Soil is alive!
This January, Russell Ranch Director Kate Scow gave an inspired talk at the Soil Science Society of America (SSSA) 2018-2019 International Soils Meeting “Soils Across Latitudes” in San Diego, CA.
Scow was invited to speak as part of the Francis E. Clark Distinguished Lectureship on Soil Biology. Her talk titled “Soil is a Living Thing: Microbial Underpinnings & “Human Overpinnings” of Soil Health” delved into the multi-functionality of agricultural research (environmental, social, and economic) and the necessity for more engaged Participatory Action Research (PAR) within soil health. She shared the platform with Scott Park, a local organic farmer who focuses on soil health and with whom she collaborates.
At UC Davis, researchers are tackling soil health questions through various, interconnected studies: lab and greenhouse studies, short-term field trials, long-term field trials, and studies in farmers’ fields and throughout farmer networks. Scow described two projects that highlight microbial underpinnings and human overpinnings in soil health research: 1) a study conducted at the Russell Ranch Sustainable Agriculture Facility that measured soil carbon changes over 20 years in three agronomic systems (organic, mixed, and conventional), and 2) a study conducted within the Central Valley that surveyed farmers on management practices and collected soils from farmers’ fields to measure soil health indicators. These projects launched many conversations on soil health between researchers and farmers and brought forth new collaborations and questions.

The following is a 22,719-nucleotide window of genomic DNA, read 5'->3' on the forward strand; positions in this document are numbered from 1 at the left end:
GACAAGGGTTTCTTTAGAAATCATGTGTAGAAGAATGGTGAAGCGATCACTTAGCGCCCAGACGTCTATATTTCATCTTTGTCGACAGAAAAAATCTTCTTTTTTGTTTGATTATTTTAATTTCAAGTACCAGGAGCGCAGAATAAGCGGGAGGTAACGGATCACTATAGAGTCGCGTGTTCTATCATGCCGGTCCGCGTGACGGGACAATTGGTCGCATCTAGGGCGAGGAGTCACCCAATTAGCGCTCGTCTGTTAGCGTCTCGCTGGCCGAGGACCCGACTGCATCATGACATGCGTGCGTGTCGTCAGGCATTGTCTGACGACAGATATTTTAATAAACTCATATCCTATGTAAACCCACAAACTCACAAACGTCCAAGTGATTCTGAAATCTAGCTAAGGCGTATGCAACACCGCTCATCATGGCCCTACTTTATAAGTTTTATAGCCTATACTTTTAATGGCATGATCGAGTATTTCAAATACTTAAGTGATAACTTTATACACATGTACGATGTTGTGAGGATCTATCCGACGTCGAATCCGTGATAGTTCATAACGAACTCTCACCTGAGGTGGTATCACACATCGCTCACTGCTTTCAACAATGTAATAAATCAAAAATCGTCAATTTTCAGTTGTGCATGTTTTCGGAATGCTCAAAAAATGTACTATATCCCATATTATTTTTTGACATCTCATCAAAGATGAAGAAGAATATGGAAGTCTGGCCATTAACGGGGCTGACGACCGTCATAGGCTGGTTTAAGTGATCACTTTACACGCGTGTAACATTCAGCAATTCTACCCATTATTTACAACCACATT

Overall, Scow’s talk was a call to get the message out there and find solutions to real, user defined problems.
To listen to the full talk, click on the link below- https://scisoc.confex.com/scisoc/2019sssa/videogateway.cgi/id/34669?recordingid=34669
Information on Scott Park’s talk can be found here-